A series of interconnected short stories centers on one community and many of its people.
Wachtel’s (The Music Makers, 2014, etc.) collection of 20 tales focuses on seemingly simple, ordinary people, looking inside their lives to discover quick moments of doubt, quiet crises, and intricate webs of self-deception. These are the residents of a New Jersey community much like any other, and the prism through which Wachtel views many of their lives is the Jewish American experience of synagogue and shul, of rabbis and holy days. In “Stealing Time,” young Lizzie Kempner’s life is derailed by the discovery of her shoplifting habit; in “A Woman of Valor,” dutiful, thwarted Mrs. Tinsel endures the sudden, unexpected death of her indifferent husband; in “Sleeping on Glaciers,” Rabbi Jake Goodman quietly contends not only with his son’s autism, but also with persistent hints of his own deteriorating health; in “JoJo’s Fear,” a family confronts a tragedy symbolized by the death of the family dog; and in “Done,” Simon Waltrip, a retired hardware store owner, calmly, methodically contemplates his own suicide. In all these stories and more, Wachtel follows the same cast—characters only glimpsed in one tale go on to star in another—through the ostensibly mundane concerns of their lives.
The writing throughout is more workmanlike than showy and in need of a strong editor: typos, odd omissions, and awkward sentences occur frequently (for example, “boxer shirts”; “articles on both the Kyoto, Copenhagen, and Paris world accords”). Wachtel sometimes displays a flair for description (In “Fog,” she writes: “It was one of those pink spring days when the sky opened wide to a million possibilities”). And her dialogue invests her characters with a vitality that’s often striking, including in “Sleeping on Glaciers,” in which a man doubts his faith (“ ‘When life ends, no matter the circumstances,’ he stopped, gulping air, ‘it ends. To say otherwise provides hope, but a false hope. To say otherwise is just plain—what’s the word? Dishonest’ ”). But for the most part, the prose here is a means for telling stories rather than an end in itself—efficient rather than dazzling. When readers encounter Lizzie’s thoughts, for instance, they hear them unadorned: “The time would come that she would be revealed for what she truly was—a nobody. A fake.” When Wachtel wants to convey the simple fidelity of a rabbi, she writes: “It was faith that had buoyed the life of Jake Goodman for as long as he could remember.” Readers watch as Waltrip, grieving for his wife and grappling with the failure of his business, emotionlessly plots the actual mechanics of his suicide. The tactic of braiding recurring characters into various tales works successfully here; it creates a tapestry feeling that only strengthens on rereading and that highlights the book’s subtle reminders that compelling stories lurk behind even the most straightforward outward appearances. In this way, “Done” may be the volume’s best offering—Waltrip’s experience of first planning his suicide and then rethinking it is entirely private, completely unseen by the other people in his community.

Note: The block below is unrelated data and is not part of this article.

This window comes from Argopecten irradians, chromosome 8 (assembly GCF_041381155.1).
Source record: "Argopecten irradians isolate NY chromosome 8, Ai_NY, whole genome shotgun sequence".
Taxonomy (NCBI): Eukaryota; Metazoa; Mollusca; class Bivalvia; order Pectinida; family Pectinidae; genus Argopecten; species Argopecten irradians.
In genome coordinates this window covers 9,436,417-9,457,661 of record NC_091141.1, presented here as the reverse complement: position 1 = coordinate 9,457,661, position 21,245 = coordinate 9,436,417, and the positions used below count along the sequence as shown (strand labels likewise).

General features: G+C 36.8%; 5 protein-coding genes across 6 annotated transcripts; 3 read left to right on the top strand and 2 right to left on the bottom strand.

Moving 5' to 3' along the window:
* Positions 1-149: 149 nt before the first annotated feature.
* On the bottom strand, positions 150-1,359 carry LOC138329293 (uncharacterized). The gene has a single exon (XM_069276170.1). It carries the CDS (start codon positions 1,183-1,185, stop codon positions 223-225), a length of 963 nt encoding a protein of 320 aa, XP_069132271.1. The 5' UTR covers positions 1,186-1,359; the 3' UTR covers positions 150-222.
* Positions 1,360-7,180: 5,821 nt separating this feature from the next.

A plainspoken and ultimately involving collection of tales laying bare the complexities underneath normal suburban life.